Gender equality in view for real estate sector's next generation
But women not convinced quotas are the answer for balanced representation at executive level
Stella Abraham had a stint in the hospitality industry but ended up pursuing a career in real estate.
She started about 15 years ago selling houses in Notting Hill, London. Not the nice places from the films one might be thinking of, but "the dumps", she recalled.
Born and raised in Hong Kong, but having lived in England, the United States and Australia, Abraham is now the national director and head of residential leasing and relocation services at JLL in Hong Kong, an unusual position for a woman.
Among 2,862 real estate companies listed globally, only 62 have women comprising 30 per cent or more of their board membership, Bloomberg Intelligence Asia analyst Robert Fong said.
But if board representation is rare, top executive positions are even scarcer. There are only two real estate firms in which women have made it to the top: Soho China, with Zhang Xin as chief executive and Yan Yan as president, and Longfor Properties, which is chaired by Wu Yajun.
Looking at such examples, "it seems you have to create the company to sit in that CEO spot", Fong said at a seminar organised by the Women's Foundation last month.
Three successful women shared with the South China Morning Post their views on gender equality in the real estate sector and how hopeful they were about the next generation.
Abraham said being a woman had not been a hurdle. "I can sense there is a difference between men and women in the workplace, but I personally haven't felt any discrimination," she said.
However, she did admit that being a woman had made her put extra pressure on herself. "It's a little voice in my head, sadly it is. I am a female! Unfortunately, we question ourselves. We often don't stand up and say I want it. We need to get better at that."
Mabelle Ma, a development and valuations director at Swire Properties, also said she could not really find an example in which being a woman had disadvantaged her or held her back.
Ma started her career in 1990 with a development firm before moving to Swire, where she has worked for almost 20 years. She is a rare case of success in a lucrative industry that has always been largely male-dominated.
Ma was the first woman appointed a general manager at Swire and is now one of three women in its senior management group. "I really can't say there's any discrimination, at least in my world," she said.
Comparing real estate to other industries, Abraham does not find much difference in terms of gender equality. "I think the whole world is kind of seen as a man's world, unfortunately," she said. "It's not just real estate. I think it is all business."
In real estate, Abraham said, gender equality varied a lot from company to company. But establishing quotas did not seem to be the right solution to reduce disparity. "I sit on the fence when it comes to quotas," she said. "Sometimes I believe in a quota, and other times not. And it's all about individual situations, depending on which company you are with, maybe."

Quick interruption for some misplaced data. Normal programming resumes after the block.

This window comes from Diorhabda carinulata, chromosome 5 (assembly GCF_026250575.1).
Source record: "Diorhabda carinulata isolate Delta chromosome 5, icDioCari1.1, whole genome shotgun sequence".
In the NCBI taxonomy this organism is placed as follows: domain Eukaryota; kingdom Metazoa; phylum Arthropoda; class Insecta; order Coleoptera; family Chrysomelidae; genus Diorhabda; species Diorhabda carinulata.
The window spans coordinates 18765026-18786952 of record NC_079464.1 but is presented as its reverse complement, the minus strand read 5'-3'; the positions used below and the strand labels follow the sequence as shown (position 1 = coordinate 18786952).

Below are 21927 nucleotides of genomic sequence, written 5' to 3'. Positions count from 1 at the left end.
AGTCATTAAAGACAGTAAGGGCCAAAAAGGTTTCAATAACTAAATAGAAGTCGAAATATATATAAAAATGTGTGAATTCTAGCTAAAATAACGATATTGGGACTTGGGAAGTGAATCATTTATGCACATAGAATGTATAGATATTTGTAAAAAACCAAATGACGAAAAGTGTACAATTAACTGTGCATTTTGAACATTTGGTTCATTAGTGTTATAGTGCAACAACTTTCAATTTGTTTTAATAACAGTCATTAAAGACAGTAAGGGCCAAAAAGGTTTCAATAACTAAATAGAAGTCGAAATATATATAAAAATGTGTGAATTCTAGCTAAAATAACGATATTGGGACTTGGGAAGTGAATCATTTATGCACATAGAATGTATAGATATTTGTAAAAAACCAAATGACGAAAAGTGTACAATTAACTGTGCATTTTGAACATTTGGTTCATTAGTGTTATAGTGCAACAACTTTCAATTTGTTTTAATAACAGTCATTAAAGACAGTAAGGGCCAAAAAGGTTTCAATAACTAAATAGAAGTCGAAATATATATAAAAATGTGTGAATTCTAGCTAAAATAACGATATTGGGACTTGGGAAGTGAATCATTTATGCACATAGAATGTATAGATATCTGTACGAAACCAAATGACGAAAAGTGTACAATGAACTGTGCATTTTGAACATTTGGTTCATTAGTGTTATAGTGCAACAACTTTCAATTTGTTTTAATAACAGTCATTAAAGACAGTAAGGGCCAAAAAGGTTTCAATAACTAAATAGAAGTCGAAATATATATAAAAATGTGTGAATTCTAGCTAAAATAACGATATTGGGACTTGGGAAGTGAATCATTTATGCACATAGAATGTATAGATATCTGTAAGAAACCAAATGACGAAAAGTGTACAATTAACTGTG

Christina Gaw, a managing principal and head of capital markets at Gaw Capital, shares a similar opinion. "I am not necessarily buying or focusing on the quota," she said. "Putting a number [on it] is not needed."
In March 2013, the chairmen of 35 international and local companies backed the launch of the 30 Percent Club by the Women's Foundation. The 30 Percent Club says it is not a call for a quota, but aims to bring more women onto corporate boards.
Although there is still a long way to go before there are as many female faces as male ones in top positions at the city's main companies, Ma said things were getting better.
"Nowadays, people do realise … the importance of gender diversity," she said. "The trend, I think, is to have a balance."
Abraham is also optimistic. “There are some men who will never change and that’s ok, they can be themselves,” she said. “But then are those men who will. They are the men you want to focus your energies on, the ones who will support you, the ones who will attend events that will make the difference.”
Abraham sees in her son the mirror of a new attitude. “I have a 12-year-old boy and I am absolutely positive that he will not discriminate between men and women,” she said.
Gaw said there was a need to develop joint efforts between women, employers and the rest of the society.
On the one hand, companies should have “the foresight and realise that having more balanced … staff is beneficial to the overall development of the companies because of the different way that men and women think and the things they are good at”.
On the other hand, women’s mentality also needed changing. “The females should not think that we are always at disadvantage,” she said. “We just need more people to come out and say: ‘It’s not! Get through it. Don’t have this in your head’.”
Gaw worked for 15 years in the investment baking industry with Goldman Sachs, and spent another six years at UBS, holding several senior positions. Meanwhile, she also managed to have two children.
For women who are considering having children but are afraid of doing so because of their careers, she had three pieces of advice: prioritise, organise and have the mindset to get through it.
“I encourage women, especially in Hong Kong having the ability to have help,” Gaw said. “There’s only a few years that are tougher, and then it’s all equal, the children will grow up and you are on an equal footing, no one will stop you.”